Musings from the Starting Line

by Erica Layon

My husband and I have known that we want to homeschool since before we had children. Now that our oldest is old enough for kindergarten in the fall, the homeschooling journey just got real. We don’t need to file a letter of intent this year, as he won’t be 6 before September 30, 2017. We will, however, need to file our one time notification in 2018. We will probably use their best friend’s private school as a participating agency, simply to allow them to do extra curricular activities together.

Knowing where to start is tough. I love the idea of so many learning paths: classical, student-led, unschooled, unit studies. The Trivium continues to appeal to me, as it focuses first on learning how to learn and then on developing expertise in particular areas. Knowing when to transition from casual play-rich learning and acquisition of numbers of letters is hard. I want to delay “serious” study until each boy is properly equipped to enjoy a more rigorous learning experience. My husband and I both feel grateful that our love of learning wasn’t extinguished by our schools, though we both acknowledge it was a close call. We do not want that for our boys.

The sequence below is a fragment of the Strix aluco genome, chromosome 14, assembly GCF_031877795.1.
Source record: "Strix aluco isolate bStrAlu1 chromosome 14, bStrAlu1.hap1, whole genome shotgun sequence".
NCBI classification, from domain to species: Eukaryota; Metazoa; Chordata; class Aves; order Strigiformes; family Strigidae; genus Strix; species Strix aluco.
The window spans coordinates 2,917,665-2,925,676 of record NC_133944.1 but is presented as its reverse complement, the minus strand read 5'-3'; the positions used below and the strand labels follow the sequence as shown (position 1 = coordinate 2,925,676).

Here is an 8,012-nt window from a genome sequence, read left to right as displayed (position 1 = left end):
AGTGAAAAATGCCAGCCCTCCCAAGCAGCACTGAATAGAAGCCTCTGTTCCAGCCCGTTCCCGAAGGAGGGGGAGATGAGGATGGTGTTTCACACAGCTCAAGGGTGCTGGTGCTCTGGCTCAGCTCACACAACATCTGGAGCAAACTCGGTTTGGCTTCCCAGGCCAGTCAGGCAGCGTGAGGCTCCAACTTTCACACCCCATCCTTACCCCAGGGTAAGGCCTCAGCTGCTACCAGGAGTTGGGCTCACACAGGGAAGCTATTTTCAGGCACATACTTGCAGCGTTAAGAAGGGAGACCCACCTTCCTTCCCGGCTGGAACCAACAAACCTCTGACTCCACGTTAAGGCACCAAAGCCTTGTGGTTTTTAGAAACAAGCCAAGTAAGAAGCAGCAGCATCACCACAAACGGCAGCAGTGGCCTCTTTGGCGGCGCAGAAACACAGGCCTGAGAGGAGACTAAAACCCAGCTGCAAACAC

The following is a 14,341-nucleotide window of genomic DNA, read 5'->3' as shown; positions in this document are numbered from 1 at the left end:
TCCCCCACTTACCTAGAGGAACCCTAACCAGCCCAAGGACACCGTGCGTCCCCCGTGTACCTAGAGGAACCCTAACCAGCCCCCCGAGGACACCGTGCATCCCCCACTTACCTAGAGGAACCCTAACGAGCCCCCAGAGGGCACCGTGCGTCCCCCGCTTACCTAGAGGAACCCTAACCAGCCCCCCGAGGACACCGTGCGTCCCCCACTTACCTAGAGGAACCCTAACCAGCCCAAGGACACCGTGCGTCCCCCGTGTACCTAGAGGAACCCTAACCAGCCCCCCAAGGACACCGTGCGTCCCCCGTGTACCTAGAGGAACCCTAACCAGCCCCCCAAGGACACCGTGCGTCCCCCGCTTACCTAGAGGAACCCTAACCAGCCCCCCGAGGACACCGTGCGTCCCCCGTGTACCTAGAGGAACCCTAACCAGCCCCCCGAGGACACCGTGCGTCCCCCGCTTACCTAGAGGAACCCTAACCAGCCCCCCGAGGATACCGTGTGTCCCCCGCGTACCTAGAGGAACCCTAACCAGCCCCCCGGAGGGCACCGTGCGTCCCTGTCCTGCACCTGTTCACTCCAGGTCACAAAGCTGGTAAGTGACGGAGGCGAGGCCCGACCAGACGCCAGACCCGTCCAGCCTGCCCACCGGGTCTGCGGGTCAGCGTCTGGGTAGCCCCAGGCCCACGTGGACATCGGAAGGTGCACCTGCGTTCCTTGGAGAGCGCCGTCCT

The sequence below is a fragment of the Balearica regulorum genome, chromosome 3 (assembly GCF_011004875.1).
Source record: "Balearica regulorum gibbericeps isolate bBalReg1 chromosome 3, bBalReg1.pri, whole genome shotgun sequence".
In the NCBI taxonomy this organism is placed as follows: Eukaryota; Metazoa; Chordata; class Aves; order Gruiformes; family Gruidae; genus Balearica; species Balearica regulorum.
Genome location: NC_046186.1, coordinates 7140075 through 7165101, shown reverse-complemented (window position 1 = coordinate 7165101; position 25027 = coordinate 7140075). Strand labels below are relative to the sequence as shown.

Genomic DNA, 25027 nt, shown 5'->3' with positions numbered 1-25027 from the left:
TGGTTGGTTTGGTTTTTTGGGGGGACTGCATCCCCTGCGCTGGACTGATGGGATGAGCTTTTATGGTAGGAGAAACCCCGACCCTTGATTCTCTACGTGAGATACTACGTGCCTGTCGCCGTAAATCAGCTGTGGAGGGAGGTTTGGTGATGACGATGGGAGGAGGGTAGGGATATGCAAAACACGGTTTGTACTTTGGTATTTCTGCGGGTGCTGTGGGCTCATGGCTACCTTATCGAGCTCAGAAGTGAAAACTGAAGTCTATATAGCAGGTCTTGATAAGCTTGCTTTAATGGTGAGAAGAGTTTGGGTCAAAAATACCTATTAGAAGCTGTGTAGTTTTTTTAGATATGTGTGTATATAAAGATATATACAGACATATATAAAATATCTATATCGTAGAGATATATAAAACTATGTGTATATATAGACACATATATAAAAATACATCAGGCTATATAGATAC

Early in my learning about learning, I came across an essay written by Dorothy Sayers in 1947 called “The Lost Tools of Learning”  This essay appears to be an underpinning of many classical approaches to education today, particularly those that describe themselves with the term “trivium.” In the essay, the syllabus of the Schools from the medieval era was split into the Trivium and the Quadrivium. The Trivium taught the student how to learn, and the Quadrivium delved into specific areas of study and is akin to University study. The Trivium is composed of Grammar, Dialectic, and Rhetoric. First one learns the structure of a language in the study of grammar. Secondly the student learns how to use the language - how to define terms and make accurate statements to construct an argument and detect errors in arguments in the Dialectic phase, which can also be called Logic and Disputation. In the final chapter of the Trivium, Rhetoric, the student learns to express himself elegantly and persuasively. At the conclusion of this Trivium, the student would present and defend a thesis. Of course, these early years of learning how to learn aren’t void of subjects outside of language. In the Middle Ages debating subjects were drawn largely from theology and the ethics and history of antiquity. Miss Sayers presents a breakdown of memorization work early when the natural tendencies of the child are to enjoy repetition, collections, and identification. She moves on when the student begins to question the why’s of the world, digging into both the whys and logic as well as constructing and improving arguments. This stage ends as the student realizes the gaps in their knowledge and wants to go back to reexamine all those things they memorized or argued earlier in their education. The ages for these stages are roughly 9-11, 12-14, and 15-16.